Maggie Nowinski (MFA in Visual Art ’07) is an interdisciplinary visual artist, arts educator, and curator who lives and works in Western Massachusetts. Her work frequently exhibits throughout the New England region, as well as nationally. In addition to teaching at Westfield State University and Manchester Community College, Maggie also serves as an Artist-Teacher mentor for current MFA students at Vermont College of Fine Arts. When VCFA Visual Art faculty member, Humberto Ramirez, recommended Maggie’s work to be featured in the newest issue of Hunger Mountain: The VCFA Journal of the Arts, I instantly connected with her work, which explores “themes of internal and external processes.” Her drawings of botanicalized human organs are both familiar and utterly original. Maggie is an inspiration to me for her incredible artistic talents as well as her drive to persevere as an artist. She was kind enough to allow me to interview her. Here, we discuss her artistic life, as well as the development of her “signature style.”


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"TRANS" @Bromfield Gallery through March 27th, 2016

Ten New England artists imaginatively explore the meaning of TRANS--transition, transsexual, transportation, transcendent--in a wide variety of media.

Dan Dowd
James Dye
Rebekah Lord Gardiner
Melody Hadap
Craig Lupien
Nat Martin
Maggie Nowinski
Zoe Perry-Wood
Connie Saems
Cassandra Zampini

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I was invited to participate in the Northampton Ice Carving Festival. In planning for the event I became most interested in the experience of exploring a new medium and in the act of creating something on the spot in public for a specific duration of 6 hours. The process of creating the piece, and dealing with unexpected technical and feel issues inspired a kind of performative play in my approach. Interactions with the public about abstraction and creative process often surprises me and for the most part I found people to be interested seeing the transformation and even embracing the ambiguity of the sculpture's form as it developed.

eat me alive so that I may see you from the inside @ Gallery51, North Adams, Massachusetts

eat me alive so that I may see you from the inside
A collaborative exhibit exploring re-imagined biology and speculative fictions between artists Maggie Nowinski,  Alicia Renadette, & Torsten Zenas Burns - on view at MCLA Gallery 51, North Adams MA August 27th through October 24th, 2015. Book launch Sept 24th 6-9pm.

In this ongoing project, Antipyretic Abductions, focus is directed at what happens in the aftermath of consumptive transactions. This residual stage of internalization is an imagined space inhabited by drawings of creature-like characters, inspired by anatomical organs, somatic systems, micro-organisms and botanical diagrams.  They are immersed in a process, post-ingestion, of internal transformation and renewal. I conjure a relationship in which I both ingest and observe the activities in the depths of my body and turn these fictionalizations inside out not only for others to ingest and process, but also to expose and free them to interact and consume the external world. Their origin comes from my body, but their endurance is leashed to a relationship of absorption and regurgitation.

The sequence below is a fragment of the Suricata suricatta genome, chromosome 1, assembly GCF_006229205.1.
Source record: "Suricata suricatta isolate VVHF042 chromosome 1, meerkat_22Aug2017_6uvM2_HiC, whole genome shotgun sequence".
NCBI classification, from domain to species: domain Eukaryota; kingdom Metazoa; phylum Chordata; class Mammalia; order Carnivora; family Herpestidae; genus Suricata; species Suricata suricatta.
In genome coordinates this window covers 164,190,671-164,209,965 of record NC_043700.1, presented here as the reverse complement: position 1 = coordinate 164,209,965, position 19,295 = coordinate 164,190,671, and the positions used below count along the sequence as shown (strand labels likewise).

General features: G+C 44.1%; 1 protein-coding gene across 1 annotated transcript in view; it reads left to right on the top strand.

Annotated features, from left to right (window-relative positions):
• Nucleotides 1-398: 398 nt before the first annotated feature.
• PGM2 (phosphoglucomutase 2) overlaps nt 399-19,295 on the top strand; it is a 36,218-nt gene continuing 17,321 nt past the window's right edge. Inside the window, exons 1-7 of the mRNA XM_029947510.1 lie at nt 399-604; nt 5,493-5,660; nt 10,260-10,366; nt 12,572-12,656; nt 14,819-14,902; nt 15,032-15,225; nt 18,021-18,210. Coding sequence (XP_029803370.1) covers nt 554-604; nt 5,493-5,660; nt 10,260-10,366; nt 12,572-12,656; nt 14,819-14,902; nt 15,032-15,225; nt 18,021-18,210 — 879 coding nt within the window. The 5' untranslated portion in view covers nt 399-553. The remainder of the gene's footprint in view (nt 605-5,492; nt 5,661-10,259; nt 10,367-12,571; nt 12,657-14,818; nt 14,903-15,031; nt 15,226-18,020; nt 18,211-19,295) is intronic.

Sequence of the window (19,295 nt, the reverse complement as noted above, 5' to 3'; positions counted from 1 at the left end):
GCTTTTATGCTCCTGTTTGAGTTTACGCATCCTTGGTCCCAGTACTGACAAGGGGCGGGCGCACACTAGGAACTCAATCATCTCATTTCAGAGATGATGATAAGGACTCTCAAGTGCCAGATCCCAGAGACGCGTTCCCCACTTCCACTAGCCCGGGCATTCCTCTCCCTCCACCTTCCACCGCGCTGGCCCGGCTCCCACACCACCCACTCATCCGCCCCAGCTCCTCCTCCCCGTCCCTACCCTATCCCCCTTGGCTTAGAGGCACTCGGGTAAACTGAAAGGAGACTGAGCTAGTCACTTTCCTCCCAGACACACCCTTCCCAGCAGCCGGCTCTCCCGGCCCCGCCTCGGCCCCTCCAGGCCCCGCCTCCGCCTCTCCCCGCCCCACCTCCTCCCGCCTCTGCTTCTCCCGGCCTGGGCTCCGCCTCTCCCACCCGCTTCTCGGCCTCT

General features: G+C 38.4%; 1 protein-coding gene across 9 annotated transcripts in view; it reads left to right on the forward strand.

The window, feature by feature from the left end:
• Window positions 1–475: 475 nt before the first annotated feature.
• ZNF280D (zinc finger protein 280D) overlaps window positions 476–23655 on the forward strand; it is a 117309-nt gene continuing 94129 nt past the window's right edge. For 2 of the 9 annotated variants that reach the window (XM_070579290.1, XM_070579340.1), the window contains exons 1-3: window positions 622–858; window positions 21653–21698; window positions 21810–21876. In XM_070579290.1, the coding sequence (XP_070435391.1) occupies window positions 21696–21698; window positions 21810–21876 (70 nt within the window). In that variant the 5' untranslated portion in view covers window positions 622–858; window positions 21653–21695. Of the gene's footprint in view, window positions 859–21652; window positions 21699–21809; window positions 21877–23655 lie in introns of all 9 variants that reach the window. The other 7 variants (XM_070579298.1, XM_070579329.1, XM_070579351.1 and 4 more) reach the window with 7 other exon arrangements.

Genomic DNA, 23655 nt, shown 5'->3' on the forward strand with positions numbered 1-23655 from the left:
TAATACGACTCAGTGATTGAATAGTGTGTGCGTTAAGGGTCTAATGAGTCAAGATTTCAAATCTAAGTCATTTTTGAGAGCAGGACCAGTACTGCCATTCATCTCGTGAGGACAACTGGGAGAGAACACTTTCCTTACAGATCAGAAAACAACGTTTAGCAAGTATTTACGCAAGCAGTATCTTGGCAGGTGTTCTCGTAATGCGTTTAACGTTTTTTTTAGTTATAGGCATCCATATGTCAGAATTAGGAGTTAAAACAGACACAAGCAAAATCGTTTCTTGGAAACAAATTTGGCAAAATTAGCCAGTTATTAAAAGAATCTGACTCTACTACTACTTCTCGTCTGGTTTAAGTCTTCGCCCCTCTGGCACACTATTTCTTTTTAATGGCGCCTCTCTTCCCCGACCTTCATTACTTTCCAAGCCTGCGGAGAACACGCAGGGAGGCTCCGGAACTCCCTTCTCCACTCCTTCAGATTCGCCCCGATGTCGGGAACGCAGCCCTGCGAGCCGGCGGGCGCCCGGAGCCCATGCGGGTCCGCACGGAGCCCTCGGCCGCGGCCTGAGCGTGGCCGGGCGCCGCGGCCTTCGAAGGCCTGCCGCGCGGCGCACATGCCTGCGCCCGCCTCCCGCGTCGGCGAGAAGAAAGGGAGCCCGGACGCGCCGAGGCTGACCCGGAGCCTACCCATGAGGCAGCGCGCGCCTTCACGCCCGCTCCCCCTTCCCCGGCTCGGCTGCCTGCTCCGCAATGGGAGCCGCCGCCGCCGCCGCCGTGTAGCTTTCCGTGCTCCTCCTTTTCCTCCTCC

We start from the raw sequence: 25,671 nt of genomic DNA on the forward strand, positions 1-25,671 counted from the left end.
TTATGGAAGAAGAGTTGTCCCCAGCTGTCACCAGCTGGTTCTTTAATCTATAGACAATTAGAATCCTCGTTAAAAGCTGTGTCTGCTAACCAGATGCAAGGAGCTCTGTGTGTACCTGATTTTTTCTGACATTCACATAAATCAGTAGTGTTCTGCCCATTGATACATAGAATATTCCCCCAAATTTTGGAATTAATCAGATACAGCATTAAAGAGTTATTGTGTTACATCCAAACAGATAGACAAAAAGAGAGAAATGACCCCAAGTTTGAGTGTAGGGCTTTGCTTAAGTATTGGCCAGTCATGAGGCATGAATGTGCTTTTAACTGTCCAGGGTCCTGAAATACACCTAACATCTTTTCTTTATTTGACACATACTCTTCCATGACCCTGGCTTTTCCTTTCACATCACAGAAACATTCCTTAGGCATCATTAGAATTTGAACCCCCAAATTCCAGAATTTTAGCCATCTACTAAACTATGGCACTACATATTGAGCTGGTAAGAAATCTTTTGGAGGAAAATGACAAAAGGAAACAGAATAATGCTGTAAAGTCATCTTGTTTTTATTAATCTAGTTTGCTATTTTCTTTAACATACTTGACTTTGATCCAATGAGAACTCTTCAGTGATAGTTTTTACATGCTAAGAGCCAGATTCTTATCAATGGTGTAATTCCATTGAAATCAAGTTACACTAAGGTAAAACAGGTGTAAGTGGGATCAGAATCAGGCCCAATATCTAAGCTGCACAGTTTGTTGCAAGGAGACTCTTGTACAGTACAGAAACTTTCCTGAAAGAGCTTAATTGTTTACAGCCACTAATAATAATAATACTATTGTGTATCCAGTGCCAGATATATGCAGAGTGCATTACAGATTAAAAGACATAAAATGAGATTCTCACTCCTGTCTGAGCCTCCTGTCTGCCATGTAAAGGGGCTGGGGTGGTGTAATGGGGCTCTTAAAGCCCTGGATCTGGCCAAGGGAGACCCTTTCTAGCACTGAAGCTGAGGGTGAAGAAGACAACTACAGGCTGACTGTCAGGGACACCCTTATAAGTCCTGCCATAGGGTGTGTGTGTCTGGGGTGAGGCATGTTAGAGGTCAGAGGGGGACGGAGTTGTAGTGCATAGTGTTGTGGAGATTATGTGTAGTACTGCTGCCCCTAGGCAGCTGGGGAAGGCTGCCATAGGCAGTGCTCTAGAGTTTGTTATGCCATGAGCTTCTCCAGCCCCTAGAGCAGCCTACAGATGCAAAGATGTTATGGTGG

Creating work for this show over the last six months, I have observed and absorbed as the work of Alicia Renadette and Torsten Zenas Burns has evolved for eat me alive. We have exchanged inquiries through source imagery, ideas, making process sculptures together to engage with and respond to each other’s work, and performed research through semi-improvised actions for video on field trips curated by Torsten. As the work finally comes together on site in the gallery, digestion and observation, and seeing these works from the inside call fully commence and the exchange continues.  

Consumption, Anxiety, Internalization

I am recently acting as an observer to the affects of these habits. In the current era of the anthropocene, these innocent, slightly perverse beings float, interact, reproduce and morph, unintentionally nourished by human practices. They are not malicious, but are a fictionalized playful evolutionary response to daily ingestions of ideals, products and technology. Anxiety fed mutants subsisting in a sea of pure white or amidst the pigment stains of over-the-counter pain medication (OTC/NSAIDs).

Equating consumption with the intake of toxic substances, ideals and norms, antipyretic refers to something that brings down a fever, such as Tylenol or Advil. These pigments became a landscape from which creatures spawned and evolved.

Medical, Fossils, Botanical

While medical and botanical illustrations as well as photographs of living and fossilized sea creatures are among my source imagery, I stray from making direct copies in favor of fictionalized imagery that plays with the beautiful and the grotesque. The process of making these drawings is about observing and studying these forms as they emerge. 

The drawings explore slowness through line. While my practice has always included drawing my focus on it has intensified. They are made with pen and ink on paper and semi-transparent drafting films. Some of the drawings are layered, photographed and turned into composites, which are then transferred to intaglio prints through a photopolymer, aquatint process of printmaking. Other composites are blown up large scale to interact with the viewers’ space, provoking the sensation that these characters are now ingesting the viewer or the viewer has also been ingested.

Initially, the title Antipyretic Abductions was inspired by idea of experimentation and creativity. The 19th Century philosopher and mathematician Charles Peirce wrote: “…abduction is the process of forming explanatory hypotheses. It is the only logical operation which introduces any new idea”.